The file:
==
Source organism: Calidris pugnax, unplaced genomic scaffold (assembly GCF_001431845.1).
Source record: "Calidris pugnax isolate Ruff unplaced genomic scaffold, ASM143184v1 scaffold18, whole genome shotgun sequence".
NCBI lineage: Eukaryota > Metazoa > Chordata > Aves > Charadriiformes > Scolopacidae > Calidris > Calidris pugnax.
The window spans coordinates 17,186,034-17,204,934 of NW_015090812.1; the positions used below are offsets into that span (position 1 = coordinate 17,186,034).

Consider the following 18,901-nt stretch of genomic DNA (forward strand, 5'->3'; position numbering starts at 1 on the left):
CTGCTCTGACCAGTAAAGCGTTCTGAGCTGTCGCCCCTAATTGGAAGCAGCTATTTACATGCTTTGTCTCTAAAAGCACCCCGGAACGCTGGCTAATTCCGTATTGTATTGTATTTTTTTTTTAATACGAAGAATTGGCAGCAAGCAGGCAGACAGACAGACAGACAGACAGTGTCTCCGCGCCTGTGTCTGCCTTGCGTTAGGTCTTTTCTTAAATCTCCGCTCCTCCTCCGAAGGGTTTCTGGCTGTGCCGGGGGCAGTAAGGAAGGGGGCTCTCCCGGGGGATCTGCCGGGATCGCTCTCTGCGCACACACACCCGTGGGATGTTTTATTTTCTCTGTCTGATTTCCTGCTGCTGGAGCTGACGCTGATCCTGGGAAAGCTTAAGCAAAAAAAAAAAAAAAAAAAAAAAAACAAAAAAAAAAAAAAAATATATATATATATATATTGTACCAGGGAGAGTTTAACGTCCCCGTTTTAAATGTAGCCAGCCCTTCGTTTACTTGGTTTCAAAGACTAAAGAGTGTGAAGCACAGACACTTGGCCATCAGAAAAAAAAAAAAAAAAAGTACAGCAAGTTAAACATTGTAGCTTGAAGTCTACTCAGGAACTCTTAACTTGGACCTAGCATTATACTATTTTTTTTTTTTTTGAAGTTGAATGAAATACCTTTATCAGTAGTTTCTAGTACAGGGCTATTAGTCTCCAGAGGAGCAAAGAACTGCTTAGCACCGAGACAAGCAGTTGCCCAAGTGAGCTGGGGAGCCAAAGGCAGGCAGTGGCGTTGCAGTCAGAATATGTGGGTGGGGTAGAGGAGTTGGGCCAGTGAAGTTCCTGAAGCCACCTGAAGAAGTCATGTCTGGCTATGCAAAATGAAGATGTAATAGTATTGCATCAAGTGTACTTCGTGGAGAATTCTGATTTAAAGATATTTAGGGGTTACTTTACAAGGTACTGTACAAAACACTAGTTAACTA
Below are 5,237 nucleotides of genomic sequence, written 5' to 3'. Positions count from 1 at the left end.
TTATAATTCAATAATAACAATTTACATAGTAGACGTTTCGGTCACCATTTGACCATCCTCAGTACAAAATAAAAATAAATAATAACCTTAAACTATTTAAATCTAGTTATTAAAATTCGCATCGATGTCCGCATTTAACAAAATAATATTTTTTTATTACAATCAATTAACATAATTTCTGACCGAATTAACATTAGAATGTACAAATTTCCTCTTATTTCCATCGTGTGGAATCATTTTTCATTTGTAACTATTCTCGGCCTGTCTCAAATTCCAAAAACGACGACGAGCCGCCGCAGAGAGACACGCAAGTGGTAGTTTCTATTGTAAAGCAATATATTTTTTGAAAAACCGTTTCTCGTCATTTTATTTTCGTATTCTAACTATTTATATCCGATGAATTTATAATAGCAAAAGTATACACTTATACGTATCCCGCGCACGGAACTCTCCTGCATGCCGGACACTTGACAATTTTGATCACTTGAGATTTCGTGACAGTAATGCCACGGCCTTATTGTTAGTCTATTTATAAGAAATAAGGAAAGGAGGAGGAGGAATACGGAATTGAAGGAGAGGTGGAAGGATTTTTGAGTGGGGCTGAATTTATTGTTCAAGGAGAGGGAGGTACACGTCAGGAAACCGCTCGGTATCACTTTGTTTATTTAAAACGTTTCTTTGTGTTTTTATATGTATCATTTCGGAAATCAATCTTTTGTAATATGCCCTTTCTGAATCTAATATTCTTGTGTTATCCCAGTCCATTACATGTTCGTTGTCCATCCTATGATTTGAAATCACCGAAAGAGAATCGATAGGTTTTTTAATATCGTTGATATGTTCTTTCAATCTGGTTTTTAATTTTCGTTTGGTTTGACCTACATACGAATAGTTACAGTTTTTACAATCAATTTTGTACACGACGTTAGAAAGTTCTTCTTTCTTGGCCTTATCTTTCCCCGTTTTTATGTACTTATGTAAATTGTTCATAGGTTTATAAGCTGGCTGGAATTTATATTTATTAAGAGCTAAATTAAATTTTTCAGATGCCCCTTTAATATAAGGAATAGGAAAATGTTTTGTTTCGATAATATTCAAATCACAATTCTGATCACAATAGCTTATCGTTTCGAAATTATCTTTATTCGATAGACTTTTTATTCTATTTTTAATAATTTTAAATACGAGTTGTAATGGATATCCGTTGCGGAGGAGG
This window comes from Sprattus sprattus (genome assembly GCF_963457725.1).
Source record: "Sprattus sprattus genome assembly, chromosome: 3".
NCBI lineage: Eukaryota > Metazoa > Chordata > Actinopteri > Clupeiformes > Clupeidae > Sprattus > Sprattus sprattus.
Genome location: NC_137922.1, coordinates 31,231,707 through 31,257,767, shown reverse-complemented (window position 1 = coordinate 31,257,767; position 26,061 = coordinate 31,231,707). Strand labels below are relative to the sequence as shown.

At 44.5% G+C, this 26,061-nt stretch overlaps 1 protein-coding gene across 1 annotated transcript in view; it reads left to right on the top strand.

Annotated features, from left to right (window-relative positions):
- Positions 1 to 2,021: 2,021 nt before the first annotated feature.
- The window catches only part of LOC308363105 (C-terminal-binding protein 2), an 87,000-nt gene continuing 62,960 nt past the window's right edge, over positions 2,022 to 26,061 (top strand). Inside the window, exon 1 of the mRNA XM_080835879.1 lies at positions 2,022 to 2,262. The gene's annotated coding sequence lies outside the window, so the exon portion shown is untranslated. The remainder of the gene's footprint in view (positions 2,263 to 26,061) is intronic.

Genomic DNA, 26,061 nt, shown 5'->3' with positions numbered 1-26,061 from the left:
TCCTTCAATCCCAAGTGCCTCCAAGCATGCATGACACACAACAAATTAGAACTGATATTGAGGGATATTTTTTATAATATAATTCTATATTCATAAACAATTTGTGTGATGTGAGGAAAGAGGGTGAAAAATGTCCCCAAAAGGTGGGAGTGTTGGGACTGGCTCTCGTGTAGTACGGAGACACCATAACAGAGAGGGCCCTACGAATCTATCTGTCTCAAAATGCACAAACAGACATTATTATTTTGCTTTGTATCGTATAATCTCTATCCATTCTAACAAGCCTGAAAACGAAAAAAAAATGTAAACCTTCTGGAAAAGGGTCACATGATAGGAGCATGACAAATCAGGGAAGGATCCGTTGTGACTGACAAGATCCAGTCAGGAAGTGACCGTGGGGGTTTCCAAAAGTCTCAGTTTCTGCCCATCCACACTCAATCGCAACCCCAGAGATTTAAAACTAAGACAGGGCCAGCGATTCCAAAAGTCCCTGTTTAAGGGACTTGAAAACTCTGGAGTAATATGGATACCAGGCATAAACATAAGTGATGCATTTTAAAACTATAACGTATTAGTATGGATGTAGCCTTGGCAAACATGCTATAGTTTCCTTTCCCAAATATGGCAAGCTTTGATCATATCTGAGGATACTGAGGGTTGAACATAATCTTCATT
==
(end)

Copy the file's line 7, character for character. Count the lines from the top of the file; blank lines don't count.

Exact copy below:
Below are 5,237 nucleotides of genomic sequence, written 5' to 3'. Positions count from 1 at the left end.